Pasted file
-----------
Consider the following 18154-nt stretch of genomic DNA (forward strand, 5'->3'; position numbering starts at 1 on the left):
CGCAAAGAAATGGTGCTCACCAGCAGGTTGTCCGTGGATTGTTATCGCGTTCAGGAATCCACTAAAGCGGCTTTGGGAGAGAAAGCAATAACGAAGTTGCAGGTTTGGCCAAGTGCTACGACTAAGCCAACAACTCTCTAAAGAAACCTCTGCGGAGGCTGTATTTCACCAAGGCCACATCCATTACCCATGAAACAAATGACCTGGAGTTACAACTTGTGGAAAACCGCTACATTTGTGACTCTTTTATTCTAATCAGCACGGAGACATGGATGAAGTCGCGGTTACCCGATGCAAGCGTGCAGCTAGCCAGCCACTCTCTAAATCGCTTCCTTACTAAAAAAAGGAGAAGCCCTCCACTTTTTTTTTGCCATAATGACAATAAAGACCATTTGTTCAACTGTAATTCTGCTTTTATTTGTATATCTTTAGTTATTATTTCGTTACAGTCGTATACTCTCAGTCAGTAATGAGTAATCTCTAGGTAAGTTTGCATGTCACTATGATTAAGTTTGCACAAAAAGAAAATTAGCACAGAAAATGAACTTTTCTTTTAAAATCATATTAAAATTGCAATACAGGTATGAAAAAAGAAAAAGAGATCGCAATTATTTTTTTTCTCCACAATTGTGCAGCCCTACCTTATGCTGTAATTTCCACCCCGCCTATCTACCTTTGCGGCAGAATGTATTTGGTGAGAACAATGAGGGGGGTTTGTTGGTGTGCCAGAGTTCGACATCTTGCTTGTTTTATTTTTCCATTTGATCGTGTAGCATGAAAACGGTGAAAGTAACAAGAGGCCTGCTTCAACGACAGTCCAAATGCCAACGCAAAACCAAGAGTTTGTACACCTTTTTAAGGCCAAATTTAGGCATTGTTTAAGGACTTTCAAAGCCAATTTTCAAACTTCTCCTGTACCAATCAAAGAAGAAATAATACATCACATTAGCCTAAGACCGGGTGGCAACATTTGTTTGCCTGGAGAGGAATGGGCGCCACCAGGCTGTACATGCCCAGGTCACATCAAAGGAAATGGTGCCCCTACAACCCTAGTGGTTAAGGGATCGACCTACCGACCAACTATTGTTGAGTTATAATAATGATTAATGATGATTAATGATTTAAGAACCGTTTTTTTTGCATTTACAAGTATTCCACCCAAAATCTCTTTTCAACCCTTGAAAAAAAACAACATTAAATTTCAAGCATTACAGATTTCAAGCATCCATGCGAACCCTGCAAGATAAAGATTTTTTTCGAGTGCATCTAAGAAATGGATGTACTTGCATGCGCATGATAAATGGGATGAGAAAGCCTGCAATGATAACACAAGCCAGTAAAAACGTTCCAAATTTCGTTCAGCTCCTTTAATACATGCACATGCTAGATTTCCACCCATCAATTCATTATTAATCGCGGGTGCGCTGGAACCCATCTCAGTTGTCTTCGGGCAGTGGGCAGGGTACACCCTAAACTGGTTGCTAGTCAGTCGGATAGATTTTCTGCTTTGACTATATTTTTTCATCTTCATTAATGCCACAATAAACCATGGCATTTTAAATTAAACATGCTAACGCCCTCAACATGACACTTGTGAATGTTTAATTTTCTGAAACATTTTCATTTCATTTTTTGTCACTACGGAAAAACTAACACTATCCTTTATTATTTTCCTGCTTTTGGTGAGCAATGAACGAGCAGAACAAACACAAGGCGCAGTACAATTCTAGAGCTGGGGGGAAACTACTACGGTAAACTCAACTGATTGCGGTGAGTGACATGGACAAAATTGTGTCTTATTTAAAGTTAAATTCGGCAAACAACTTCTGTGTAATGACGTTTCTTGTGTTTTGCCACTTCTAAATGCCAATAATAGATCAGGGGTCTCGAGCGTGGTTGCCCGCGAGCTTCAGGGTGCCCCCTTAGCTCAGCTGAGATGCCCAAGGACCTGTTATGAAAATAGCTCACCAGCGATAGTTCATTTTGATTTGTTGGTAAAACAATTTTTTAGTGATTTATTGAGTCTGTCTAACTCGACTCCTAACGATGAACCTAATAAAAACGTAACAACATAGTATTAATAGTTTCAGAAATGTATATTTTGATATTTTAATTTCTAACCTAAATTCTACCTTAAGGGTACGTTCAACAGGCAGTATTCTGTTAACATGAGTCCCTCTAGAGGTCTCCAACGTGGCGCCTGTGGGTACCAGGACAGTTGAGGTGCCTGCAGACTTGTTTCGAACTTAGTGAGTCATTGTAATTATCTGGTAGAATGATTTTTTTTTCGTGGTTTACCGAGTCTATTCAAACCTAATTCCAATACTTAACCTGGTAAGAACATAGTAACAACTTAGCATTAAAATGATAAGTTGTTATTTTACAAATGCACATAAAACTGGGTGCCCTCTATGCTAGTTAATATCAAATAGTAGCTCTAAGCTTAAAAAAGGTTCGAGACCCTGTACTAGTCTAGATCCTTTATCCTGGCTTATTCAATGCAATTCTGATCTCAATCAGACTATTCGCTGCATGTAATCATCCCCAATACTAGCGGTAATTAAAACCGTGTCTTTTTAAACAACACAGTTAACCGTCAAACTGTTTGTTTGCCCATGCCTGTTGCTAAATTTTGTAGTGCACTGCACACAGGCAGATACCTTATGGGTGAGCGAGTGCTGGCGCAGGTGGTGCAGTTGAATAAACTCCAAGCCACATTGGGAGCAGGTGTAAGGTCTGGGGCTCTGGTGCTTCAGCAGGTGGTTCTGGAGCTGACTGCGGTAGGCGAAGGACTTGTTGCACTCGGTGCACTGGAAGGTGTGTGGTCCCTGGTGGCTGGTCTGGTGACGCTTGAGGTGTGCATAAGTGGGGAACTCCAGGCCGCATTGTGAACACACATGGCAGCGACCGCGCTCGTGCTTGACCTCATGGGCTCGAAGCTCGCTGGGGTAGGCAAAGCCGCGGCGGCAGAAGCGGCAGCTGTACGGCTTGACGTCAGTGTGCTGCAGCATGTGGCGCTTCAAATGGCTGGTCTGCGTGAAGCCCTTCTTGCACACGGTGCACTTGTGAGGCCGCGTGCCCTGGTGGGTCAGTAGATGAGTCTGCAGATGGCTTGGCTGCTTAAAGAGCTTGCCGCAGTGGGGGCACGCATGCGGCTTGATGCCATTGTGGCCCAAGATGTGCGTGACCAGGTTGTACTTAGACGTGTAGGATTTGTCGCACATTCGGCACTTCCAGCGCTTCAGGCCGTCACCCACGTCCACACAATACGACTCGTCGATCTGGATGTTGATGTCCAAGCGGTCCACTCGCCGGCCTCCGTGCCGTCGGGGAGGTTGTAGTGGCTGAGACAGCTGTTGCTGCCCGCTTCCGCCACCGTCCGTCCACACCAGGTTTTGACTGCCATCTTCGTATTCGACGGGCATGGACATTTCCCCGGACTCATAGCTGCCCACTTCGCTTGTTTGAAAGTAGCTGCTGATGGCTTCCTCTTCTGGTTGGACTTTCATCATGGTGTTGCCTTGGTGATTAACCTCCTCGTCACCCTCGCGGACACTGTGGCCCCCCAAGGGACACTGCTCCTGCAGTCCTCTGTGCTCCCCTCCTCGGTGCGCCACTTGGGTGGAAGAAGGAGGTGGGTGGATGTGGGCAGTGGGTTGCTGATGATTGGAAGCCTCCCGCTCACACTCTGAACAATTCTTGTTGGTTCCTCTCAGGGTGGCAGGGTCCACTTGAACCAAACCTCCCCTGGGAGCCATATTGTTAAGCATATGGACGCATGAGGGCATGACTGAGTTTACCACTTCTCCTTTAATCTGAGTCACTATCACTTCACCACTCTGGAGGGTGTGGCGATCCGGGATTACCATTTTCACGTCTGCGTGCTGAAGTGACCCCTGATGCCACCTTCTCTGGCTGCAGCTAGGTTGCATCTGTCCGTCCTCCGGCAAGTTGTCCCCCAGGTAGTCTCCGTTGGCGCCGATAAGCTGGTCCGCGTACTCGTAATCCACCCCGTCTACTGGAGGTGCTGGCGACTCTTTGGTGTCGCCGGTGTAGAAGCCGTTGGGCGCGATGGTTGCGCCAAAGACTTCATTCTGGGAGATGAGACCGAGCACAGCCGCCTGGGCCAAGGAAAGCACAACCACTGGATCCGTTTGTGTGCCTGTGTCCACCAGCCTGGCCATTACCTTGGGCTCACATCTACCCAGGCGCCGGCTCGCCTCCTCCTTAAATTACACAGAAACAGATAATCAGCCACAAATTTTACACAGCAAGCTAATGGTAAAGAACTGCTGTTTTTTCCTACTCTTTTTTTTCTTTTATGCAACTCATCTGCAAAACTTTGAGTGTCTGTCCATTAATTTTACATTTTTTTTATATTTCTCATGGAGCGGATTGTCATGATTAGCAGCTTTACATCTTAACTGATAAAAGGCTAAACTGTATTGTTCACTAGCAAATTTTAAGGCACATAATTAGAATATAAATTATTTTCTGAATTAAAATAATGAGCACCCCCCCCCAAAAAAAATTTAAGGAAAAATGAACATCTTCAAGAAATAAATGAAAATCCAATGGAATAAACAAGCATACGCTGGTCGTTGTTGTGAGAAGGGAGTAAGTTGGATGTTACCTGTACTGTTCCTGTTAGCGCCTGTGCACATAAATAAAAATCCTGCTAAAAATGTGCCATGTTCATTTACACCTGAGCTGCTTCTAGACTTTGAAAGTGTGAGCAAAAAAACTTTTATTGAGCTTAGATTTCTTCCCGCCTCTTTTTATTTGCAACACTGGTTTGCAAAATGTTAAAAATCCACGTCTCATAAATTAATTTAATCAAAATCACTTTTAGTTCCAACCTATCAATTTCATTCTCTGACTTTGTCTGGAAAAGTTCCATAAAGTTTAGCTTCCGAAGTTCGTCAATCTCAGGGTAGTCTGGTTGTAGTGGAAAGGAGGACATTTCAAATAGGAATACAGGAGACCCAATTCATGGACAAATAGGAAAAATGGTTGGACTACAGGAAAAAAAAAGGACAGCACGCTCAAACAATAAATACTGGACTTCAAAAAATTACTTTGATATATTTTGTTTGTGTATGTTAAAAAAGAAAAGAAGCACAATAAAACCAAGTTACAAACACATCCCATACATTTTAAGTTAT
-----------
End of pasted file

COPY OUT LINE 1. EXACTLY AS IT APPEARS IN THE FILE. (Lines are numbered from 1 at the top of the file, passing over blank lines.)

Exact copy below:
Consider the following 18154-nt stretch of genomic DNA (forward strand, 5'->3'; position numbering starts at 1 on the left):